What will happen if the Democrats regain control of either or both Houses of Congress following the 2018 mid-term elections?  In all likelihood, some will push for Trump’s impeachment, not for his removal from office but as a 2020 campaign ploy.  The Democrats leadership, led by Sen. Chuck – let’s-make-a-deal – Schumer and Rep. Nancy – keep-it-civil – Pelosi, oppose the impeachment initiative.  They fear it will only make for still-greater hardening of the political arteries, with both Houses of Congress truly frozen.  They also worry that a House impeachment trial will provoke a strong, perhaps violent, reaction from hardline Trump supporters.  More so, they fear a Mike Pence presidency and a further tightening of the reactionary screws.

Trump and his administration are on a dangerous course taking on a host of what he likely sees as “enemies,” those who question – and thus challenge – his legitimacy, as president, and his masculinity, as a macho man.  In addition to railing against Muller and attacks on the FBI, Trump continues to assail Hillary Clinton, throwing red meat to his most committed supporters; he plays a game of shadow-puppet warfare with North Korean’s leader, Kim Jong Un, mocking him as “Little Rocket Man”; and he even denounces Haiti, Honduras and African counties as “shit-holes.”  All raise questions with regard to his competency.

A month ago, the talking-heads media was ablaze about Michael Wolff’s latest exposé of the Trump presidency, Fire and Fury: Inside the Trump White House.  Steve Bannon, the alt-right’s leading proponent and a former key Trump advisor, is the go-to insider guy for gossip about Trump’s personal incompetence and political corruption.  (One unexpected fallout is that the reactionary – and billionaire – Mercer family has broken with Bannon putting Breitbart Media in play.)

Wolff’s revelations, assuming they are accurate, follow a mounting chorus from psychiatrists and other mental-health professional as to Trump’s mental fitness for office — and whether the Twenty-Fifth Amendment should be invoked to remove him.  Two recent books have generated much attention — The Dangerous Case of Donald Trump: 27 Psychiatrists and Mental Health Experts Assess a President,Bandy X. Lee, ed., and Allen Frances’s Twilight of American Sanity: A Psychiatrist Analyzes the Age of Trump.

Lee (Yale School of Medicine) and Judith Lewis Herman (Harvard Medical School) warn: “Collectively with our coauthors, we warn that anyone as mentally unstable as Mr. Trump simply should not be entrusted with the life-and-death powers of the presidency.”  Frances takes a more cautionary tone, “Calling Trump crazy allows us to avoid confronting the craziness in our society.”  He adds, “We can’t expect to change Trump, but we must work to undo the societal delusions that created him.”

These assessments are part of a mounting chorus promoted on TV talk-shows and newspaper op-eds questioning Trump mental fitness.  While everyone can be her/his own coffee-klatch shrink, the last half-century medical psychiatrists, licensed psychologies and other mental-health “experts” had to adhere to what is known as the “Goldwater rule” – i.e., not giving a professional opinion about a public figure without personally conducting an examination.  (It 1964, Barry Goldwater ran against Lyndon Johnson and a psychiatrist declared him “severely paranoid” and “unfit” for the presidency.)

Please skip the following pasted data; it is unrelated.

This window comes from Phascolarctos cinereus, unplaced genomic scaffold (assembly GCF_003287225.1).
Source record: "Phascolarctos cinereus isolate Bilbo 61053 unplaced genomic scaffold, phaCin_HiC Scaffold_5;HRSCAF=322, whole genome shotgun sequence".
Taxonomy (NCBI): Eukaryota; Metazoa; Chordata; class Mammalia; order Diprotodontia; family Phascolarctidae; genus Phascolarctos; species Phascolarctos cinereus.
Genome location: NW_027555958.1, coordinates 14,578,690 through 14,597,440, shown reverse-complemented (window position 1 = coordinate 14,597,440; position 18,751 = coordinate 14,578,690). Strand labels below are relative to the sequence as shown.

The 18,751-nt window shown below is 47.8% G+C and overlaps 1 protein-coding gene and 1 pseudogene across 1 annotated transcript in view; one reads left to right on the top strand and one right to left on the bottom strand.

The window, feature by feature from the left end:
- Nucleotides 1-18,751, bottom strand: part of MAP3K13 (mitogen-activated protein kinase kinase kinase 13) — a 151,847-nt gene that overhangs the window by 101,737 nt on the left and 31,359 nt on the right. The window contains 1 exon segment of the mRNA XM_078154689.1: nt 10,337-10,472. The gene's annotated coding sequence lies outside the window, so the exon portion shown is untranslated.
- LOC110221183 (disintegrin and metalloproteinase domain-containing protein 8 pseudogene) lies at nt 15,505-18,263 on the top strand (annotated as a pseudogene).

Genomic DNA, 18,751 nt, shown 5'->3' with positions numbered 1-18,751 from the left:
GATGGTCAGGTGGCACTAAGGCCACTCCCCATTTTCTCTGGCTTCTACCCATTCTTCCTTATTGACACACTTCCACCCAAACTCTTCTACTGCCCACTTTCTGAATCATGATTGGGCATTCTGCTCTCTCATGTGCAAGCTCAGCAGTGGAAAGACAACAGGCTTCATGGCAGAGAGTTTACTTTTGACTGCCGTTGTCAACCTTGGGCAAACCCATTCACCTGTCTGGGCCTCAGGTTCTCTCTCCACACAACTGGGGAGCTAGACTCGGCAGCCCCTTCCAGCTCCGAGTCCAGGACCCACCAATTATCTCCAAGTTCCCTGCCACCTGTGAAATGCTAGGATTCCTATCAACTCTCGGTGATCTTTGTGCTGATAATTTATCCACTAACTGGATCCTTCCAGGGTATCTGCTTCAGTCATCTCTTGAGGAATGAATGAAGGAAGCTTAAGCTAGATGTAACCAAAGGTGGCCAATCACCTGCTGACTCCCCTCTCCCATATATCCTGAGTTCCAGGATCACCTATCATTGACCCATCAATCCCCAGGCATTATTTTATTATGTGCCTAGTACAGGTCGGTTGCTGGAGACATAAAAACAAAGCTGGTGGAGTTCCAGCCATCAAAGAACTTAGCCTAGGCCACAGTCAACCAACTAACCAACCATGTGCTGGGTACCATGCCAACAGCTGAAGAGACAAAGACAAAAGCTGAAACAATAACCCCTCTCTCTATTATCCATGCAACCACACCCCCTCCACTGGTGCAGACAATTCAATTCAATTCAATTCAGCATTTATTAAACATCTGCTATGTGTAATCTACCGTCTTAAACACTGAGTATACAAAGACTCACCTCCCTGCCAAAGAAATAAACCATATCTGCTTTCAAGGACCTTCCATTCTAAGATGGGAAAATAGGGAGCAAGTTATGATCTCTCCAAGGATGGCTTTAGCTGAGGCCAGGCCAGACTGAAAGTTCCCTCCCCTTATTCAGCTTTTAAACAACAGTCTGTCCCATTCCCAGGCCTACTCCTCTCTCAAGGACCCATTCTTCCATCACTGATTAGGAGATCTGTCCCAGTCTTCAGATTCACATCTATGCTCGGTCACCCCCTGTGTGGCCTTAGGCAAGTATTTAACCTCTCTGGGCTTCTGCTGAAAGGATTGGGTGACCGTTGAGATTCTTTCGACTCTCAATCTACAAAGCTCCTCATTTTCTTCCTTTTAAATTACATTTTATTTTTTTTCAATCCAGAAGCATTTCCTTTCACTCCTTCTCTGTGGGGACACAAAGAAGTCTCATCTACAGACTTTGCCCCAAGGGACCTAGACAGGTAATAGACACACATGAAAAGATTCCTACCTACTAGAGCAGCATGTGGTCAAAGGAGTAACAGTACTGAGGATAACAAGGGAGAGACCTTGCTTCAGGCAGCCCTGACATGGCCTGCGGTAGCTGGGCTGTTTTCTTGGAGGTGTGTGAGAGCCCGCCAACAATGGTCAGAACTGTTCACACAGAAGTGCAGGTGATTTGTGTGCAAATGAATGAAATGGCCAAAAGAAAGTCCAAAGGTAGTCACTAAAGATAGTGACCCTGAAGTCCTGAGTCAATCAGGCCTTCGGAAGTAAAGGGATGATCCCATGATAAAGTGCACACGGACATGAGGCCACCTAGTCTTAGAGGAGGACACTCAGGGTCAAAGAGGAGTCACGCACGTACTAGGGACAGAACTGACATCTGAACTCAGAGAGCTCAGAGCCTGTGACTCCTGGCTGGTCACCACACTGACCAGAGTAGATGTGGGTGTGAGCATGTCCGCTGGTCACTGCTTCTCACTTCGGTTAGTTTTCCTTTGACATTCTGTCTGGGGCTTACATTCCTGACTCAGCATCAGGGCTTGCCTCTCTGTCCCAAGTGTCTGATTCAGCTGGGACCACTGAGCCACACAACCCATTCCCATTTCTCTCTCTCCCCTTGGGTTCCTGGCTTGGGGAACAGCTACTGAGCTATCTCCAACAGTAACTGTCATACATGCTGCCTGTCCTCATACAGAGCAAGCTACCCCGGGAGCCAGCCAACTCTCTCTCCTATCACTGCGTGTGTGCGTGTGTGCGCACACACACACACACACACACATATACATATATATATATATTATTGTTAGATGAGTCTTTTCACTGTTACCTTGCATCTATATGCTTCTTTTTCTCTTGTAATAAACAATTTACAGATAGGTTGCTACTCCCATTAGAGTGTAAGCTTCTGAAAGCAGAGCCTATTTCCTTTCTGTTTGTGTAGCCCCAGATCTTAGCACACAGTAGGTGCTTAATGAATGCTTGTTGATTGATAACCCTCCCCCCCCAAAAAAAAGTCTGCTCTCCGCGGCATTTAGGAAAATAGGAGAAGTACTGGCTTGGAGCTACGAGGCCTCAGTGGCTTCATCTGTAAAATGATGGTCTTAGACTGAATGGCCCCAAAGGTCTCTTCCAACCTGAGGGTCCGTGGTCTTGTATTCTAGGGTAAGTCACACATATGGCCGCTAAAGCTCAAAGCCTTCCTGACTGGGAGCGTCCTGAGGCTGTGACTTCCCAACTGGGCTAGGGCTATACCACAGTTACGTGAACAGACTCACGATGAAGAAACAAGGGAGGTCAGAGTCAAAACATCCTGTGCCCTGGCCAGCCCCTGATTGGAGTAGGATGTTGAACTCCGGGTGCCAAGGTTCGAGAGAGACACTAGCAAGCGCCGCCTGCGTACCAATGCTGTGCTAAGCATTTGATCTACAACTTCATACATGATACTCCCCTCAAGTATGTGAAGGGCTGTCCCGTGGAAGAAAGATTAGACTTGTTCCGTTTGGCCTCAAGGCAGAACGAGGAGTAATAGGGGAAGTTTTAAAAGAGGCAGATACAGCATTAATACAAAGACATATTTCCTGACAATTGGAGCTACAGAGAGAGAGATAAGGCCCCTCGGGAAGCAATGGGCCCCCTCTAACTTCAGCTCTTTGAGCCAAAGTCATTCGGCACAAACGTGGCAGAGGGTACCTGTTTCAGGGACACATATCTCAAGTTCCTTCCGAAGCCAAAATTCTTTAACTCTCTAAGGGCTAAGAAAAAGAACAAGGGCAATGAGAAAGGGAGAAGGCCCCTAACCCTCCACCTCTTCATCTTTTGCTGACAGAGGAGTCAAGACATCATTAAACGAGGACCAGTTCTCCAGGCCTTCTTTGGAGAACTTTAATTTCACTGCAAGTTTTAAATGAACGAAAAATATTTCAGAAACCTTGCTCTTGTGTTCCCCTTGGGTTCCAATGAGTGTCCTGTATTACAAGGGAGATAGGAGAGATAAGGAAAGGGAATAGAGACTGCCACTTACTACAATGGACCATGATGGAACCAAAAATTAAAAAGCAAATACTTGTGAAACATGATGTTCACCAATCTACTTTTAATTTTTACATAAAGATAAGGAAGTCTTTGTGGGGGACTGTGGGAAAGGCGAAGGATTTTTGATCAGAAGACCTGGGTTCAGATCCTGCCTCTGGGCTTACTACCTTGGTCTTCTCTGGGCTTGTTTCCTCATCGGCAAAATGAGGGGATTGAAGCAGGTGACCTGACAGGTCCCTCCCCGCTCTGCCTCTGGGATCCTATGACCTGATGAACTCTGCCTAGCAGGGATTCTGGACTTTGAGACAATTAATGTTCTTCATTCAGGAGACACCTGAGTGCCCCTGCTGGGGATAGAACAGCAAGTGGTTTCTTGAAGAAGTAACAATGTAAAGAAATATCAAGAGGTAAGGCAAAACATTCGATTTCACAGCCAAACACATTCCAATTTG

None of those who questioned Trump’s mental competency has conducted a formal, in-person psychiatric examination.  In a follow-up defense of the collection, Lee – with Leonard L. Glass (Harvard and McLean Hospital) – argue against the rule and insist that the analyses presented are not a diagnosis, but an informed warning offered for the public good.

Dr. Ronny Jackson, a physician at Walter Reed National Military Medical Center who oversaw Trump’s annual medical exam, observed, “I’ve got to know him pretty well. And I had absolutely no concerns about his cognitive ability or his, you know, his neurological function.” He added, “I’ve found no reason whatsoever to think the President has any issues whatsoever with his thought processes.”

Trump is a great showman, a hyper-sexual predatory rooster.  Almost every day, through Tweets and glib press statements, he plays a game of three-card-monte with the American public.  Combining the skills of P.T. Barnum’s circus shows and Dick Clark’s American Bandstand, Trump prances before his audience, seducing them with an endless stream of venom, a clever game of distraction.  And the popular media – of all stripes — promote distraction, its where the ad dollars are.  His fictions echo in the latest news report, pundit talk shows and sex-harassment scandals.

Unfortunately, Trump’s year two will likely play out worse than year one.  He promised his electoral base that he would deliver personal and cultural renewal, promising something more to those who felt that they had nothing left of their self-hood than their white skin privilege.  Worse than the Republicans’ control of Capitol Hill, conservative zealots are in charge on the vast administrative bureaucracy, whether Defense Department or ICE, Dept. of Education, Health & Human Services or Energy, as well as numerous court justices (including an additional Supreme Court seat).   Worst case, will Trump — like Bush before him — provoke a national-security crisis?  We’ve got a long way to go in 2018.

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David Rosen is the author of Sex, Sin & Subversion:  The Transformation of 1950s New York’s Forbidden into America’s New Normal (Skyhorse, 2015).  He can be reached at drosennyc@verizon.net; check out www.DavidRosenWrites.com.